The Fulbright Triptych

(top): The Fulbright Triptych
(bottom): (left) Copper Plate Detail, (right) Detail

Life Becomes Art in a Visual Memoir of the Fulbright Experience

Artist Simon Dinnerstein and his Fulbright Triptych (© GKNY)

Artist Simon Dinnerstein and his Fulbright Triptych (© GKNY)

by Aubrey Godwin

The Fulbright Triptych by Simon Dinnerstein will be on extended exhibit at the University of Arkansas School of Law, beginning in July.

Measuring seven by 14 feet and painted between 1971 and 1974 the triptych is Dinnerstein’s “visual memoir.” This set of three panels will be on display at the university for a year as part of Chancellor David Gearhart’s initiative to highlight public art and the Fulbright Program for international foreign exchange.

“Public art defines a sense of place, allows audiences to experience and consider new ideas, and can enhance the learning opportunities at the university,” Gearhart said. “A public art program can express the value of art and education to the campus community, regardless of one’s academic discipline.”


Dinnerstein is a painter and graphic artist from Brooklyn. He has a Bachelor of Arts in history from the City College of New York and attended the Brooklyn Museum Art School for painting and drawing. 

In 1971, he received a Fulbright Fellowship to Germany. He traveled to the town of Hesse Lichtenau and it was there he began painting The Fulbright Triptych.

The title of the work leads some to assume that the painting is about the Fulbright Program when in reality it was Dinnerstein’s experience through the program that provided the backstory for the painting. The program brought Dinnerstein a grand sense of exploration, complexity and curiosity, and he would like to believe that these sensations are cemented into the triptych.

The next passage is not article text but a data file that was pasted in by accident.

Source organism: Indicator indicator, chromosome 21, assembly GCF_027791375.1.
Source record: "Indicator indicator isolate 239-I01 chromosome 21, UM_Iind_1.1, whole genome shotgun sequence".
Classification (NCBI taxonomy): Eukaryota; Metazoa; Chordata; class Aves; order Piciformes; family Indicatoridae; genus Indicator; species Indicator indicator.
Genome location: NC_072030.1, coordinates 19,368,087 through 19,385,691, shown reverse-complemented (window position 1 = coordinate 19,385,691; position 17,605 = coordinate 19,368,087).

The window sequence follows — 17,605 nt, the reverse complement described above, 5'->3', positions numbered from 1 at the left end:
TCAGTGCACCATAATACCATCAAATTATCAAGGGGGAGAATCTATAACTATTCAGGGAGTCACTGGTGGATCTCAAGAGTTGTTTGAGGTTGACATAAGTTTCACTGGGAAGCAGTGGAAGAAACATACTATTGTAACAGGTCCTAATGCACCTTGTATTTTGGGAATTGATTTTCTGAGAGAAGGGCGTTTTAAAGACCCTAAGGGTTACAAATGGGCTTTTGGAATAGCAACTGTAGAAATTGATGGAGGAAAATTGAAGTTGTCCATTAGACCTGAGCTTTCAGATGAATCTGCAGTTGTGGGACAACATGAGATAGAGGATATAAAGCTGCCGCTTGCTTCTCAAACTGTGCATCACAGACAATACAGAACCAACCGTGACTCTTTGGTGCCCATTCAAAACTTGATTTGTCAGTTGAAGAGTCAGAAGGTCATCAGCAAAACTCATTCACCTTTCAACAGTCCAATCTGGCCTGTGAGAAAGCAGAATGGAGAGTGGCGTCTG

“When I finished the painting and thought of a title, The Fulbright Triptych came to me,” said Dinnerstein. “The title is a homage to the sense of imagination and life-changing voyage, which is Sen. Fulbright's amazing program and year abroad.”

The painting was still in its beginning stages when he returned from his year in Germany. After a year of work, the middle panel was between two-thirds and three-fourths complete. A gallery owner named George Staempfli was impressed with his work and bought the painting in its unfinished state. 

“I was, to say the least, quite stunned and knocked off my feet,” said Dinnerstein.

After Staempfli’s purchase, Dinnerstein completed The Fulbright Triptych and it is now displayed in exhibits around the world.

The painting has many themes and various meanings to different people. Some see it merely as an art studio; others notice how all the visual arrows and directives in the painting point to the copper plate on the table. The themes taken from the painting depend on the perception of the viewer.

Dinnerstein looks at the painting and sees a family in Germany, the push and pull between art and family, the sense of quest that is in an artist's life and the journey that life entails.

“It explains how visual images and enthusiasms define us,” Dinnerstein said.

The piece is scheduled to arrive in mid-July and will be on exhibit in William H. Enfield Hall on the third floor of the School of Law building. It comes to the university from the German Consulate New York at United Nations Plaza where videos were produced about The Fulbright Triptych and Dinnerstein.

Watch the university calendar for information about opening and closing dates as well as events associated with the exhibit. Many of Dinnerstein‘s other works are included in private and public collections. To learn more about Dinnerstein and view examples of his work, visit his website.


Aubrey Godwin

About the author

Aubrey Godwin is a sophomore in the Walter J. Lemke Department of Journalism news/editorial sequence. She is serving as a communications intern in the J. William Fulbright College of Arts and Sciences for the Summer 2014 session.